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Foreclosure Settlement Amounts to Peanuts for Most Borrowers

WASHINGTON — Most of the checks that borrowers will receive from mortgage servicers as a result of an independent foreclosure settlement will be small and likely to disappear quickly.

More than half of the roughly 4 million borrowers affected by the settlement will receive a mere $300. Overall, three-quarters of those borrowers who were in the foreclosure process between 2009 and 2010 will receive less than $1,000.

The $9.3 billion settlement with the 13 large mortgage servicers has been heavily criticized by lawmakers and consumer advocates after the Office of the Comptroller of the Currency and the Federal Reserve Board called off an independent foreclosure review process in January to get faster payouts to borrowers.

The payout details released Tuesday are likely to add more fuel to that fire.

"To me, it's a disappointing moment in an otherwise very disappointing process," said Debby Goldberg, special project director at the National Fair Housing Alliance. The categories "make it unnecessarily complicated and it creates a big spread between folks at the top and folks at bottom with no basis for doing that."

Regulators determined how much each borrower would receive based on their status of foreclosure or modification as well as whether the borrower filed a request for review before a regulatory deadline.

While affected borrowers will receive at least some money, the amounts do not take into account whether there was actual harm, critics say.

The cash compensation spans from $300 to $125,000 per person, most of which will go out this month with the final round sent out by mid-July.

A majority of the borrowers who are receiving the lowest amount had either been approved for modification, or the servicer did not engage a modification or loss mitigation as of the end of 2011. The 1,135 borrowers receiving the highest amount of $125,000 went through full foreclosure and were either service members who did not get appropriate legal protection or were not actually in default.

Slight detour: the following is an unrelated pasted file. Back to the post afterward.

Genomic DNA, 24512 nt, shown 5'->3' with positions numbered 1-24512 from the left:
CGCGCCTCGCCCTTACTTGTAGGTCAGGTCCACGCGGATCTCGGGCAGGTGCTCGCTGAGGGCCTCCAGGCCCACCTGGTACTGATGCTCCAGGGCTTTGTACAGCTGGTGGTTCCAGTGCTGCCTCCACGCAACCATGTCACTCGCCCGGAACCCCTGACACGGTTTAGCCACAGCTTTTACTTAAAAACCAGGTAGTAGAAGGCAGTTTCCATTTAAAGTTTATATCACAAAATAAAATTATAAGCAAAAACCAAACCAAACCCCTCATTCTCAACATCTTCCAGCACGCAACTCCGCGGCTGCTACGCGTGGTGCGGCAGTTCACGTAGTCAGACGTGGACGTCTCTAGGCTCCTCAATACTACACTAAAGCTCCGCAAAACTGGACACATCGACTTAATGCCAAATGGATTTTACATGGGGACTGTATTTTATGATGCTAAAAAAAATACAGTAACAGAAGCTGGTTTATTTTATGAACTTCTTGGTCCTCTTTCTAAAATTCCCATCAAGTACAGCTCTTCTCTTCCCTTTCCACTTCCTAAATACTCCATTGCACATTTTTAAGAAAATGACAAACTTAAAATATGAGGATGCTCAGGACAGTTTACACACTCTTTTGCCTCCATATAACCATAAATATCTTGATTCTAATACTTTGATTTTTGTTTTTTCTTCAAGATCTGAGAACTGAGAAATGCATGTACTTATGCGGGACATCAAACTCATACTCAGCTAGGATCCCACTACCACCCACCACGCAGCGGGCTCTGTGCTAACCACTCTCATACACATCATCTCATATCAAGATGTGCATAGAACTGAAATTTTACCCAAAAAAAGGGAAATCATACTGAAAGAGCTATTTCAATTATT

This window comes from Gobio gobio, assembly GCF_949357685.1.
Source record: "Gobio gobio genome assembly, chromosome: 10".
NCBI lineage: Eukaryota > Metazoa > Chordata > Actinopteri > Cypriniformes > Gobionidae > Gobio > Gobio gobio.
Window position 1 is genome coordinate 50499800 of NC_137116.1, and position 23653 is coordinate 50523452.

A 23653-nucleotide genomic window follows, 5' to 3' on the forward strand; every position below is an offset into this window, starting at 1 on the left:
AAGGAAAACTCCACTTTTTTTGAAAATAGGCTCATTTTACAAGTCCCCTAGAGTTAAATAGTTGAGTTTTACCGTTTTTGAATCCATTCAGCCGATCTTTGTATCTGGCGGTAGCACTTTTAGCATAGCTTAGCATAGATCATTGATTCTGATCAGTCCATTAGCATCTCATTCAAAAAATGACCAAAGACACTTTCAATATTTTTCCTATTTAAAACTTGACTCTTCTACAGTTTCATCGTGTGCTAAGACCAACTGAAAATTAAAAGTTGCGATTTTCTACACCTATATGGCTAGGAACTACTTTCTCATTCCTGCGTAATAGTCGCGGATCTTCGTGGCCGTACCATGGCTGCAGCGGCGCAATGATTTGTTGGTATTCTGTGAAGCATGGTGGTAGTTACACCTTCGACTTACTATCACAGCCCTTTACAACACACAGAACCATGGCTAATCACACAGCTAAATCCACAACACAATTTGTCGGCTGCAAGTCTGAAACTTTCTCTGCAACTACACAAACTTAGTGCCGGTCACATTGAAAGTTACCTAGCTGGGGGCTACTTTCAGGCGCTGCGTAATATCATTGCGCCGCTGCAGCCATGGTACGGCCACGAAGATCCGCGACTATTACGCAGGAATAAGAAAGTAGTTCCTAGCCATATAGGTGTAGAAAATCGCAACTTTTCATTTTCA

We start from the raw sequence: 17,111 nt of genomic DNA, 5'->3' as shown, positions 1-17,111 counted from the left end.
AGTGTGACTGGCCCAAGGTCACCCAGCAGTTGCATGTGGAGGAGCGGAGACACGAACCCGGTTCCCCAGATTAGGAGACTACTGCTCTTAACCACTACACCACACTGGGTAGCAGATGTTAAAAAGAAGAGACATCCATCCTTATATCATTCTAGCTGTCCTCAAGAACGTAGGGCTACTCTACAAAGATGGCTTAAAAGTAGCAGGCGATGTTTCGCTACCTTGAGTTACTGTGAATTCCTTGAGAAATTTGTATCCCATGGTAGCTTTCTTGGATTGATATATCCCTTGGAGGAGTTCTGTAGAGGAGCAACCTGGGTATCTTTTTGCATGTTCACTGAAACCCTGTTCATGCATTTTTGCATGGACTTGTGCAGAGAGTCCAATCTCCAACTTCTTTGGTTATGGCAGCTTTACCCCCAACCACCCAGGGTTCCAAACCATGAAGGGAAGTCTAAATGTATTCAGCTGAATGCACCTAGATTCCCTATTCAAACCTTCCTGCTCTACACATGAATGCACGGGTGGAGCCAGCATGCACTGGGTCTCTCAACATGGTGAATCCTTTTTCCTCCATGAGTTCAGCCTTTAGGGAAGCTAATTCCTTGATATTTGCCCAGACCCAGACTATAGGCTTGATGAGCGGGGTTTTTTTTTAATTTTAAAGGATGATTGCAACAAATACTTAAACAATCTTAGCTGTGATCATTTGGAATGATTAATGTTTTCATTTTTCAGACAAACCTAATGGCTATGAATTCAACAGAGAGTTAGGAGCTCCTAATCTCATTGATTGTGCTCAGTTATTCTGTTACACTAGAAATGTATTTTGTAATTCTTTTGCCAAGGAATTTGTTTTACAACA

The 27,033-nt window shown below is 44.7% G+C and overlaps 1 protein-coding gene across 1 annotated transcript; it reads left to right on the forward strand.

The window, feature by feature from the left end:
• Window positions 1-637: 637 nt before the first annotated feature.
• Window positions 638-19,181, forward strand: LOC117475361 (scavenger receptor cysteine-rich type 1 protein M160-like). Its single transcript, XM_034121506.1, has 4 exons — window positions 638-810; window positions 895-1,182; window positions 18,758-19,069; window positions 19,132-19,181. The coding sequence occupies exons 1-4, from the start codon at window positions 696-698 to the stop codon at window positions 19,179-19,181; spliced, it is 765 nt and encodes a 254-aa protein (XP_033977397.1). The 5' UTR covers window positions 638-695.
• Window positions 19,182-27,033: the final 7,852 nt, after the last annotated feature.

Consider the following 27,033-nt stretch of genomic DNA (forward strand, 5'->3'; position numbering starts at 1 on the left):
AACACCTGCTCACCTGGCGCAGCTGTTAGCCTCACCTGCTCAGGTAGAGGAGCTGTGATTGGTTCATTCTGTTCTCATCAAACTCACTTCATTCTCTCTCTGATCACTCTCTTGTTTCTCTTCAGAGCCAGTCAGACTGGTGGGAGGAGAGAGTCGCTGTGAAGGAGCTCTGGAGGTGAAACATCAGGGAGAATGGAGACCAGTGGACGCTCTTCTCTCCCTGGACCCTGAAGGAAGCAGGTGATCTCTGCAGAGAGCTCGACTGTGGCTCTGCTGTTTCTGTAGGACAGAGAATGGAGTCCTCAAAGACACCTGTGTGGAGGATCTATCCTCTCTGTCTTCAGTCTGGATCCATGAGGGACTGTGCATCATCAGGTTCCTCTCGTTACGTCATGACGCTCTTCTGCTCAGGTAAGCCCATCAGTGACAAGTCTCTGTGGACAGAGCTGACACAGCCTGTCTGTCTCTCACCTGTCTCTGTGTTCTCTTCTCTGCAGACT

Yet some borrowers still in the foreclosure process — who were not actually in default — will receive far less. Such borrowers will receive $5,000 instead of the full $125,000 if their foreclosures were not completed by late 2011.

"It's just too little, much too late given the magnitude of the problem," said John Taylor, the head of the National Community Reinvestment Coalition. "It's a dismal part of history when it comes to mortgage finance."

According to statistics provided by regulators, there were more than 600 cases where borrowers were in the foreclosure process despite never being in default. At a minimum, that statistic is likely to be used to combat claims by banks that they did not foreclose on borrowers who were on-time with their payments.

Yet the lack of details on the statistics leave open the possibility that there were other legitimate reasons behind the foreclosure, even if critics are likely to be skeptical.

Some borrowers will also receive less if they failed to file for remediation.

Nearly 90% of the borrowers identified as part of the settlement will receive a smaller amount because they did not file a request for review with regulators by the deadline. Those who did file a request received almost twice as much in cash for the same categories. For example, the 763 borrowers who filed a review request after being foreclosed on while under bankruptcy protection will receive $62,500. But borrowers in a similar situation who did not file a request — a total estimated as 5,075 people -- will receive $31,250.

"The outreach process that was conducted was very flawed … there were a lot of people who never knew this process was going on," Goldberg said. "And they certainly never knew filing would make a big difference in how much money they would get."

Regulators at least identified a large number of borrowers that will receive some kind of compensation quickly. The first wave of more than one million checks totaling $1.2 billion in checks will be sent out Friday. Had the regulators proceeded with the costly and prolonged independent foreclosure review, it's unclear whether the same amount of people would have received something similar and when.

"Under Comptroller [Thomas] Curry, there has been a real effort to get money to people as quickly as possible and that has been a sea change" at the agency, said Ruth Susswein, deputy director of national priorities for Consumer Action. "However, the fact that some people who have been egregiously harmed may end up with a few hundred dollars is, at a minimum, inadequate."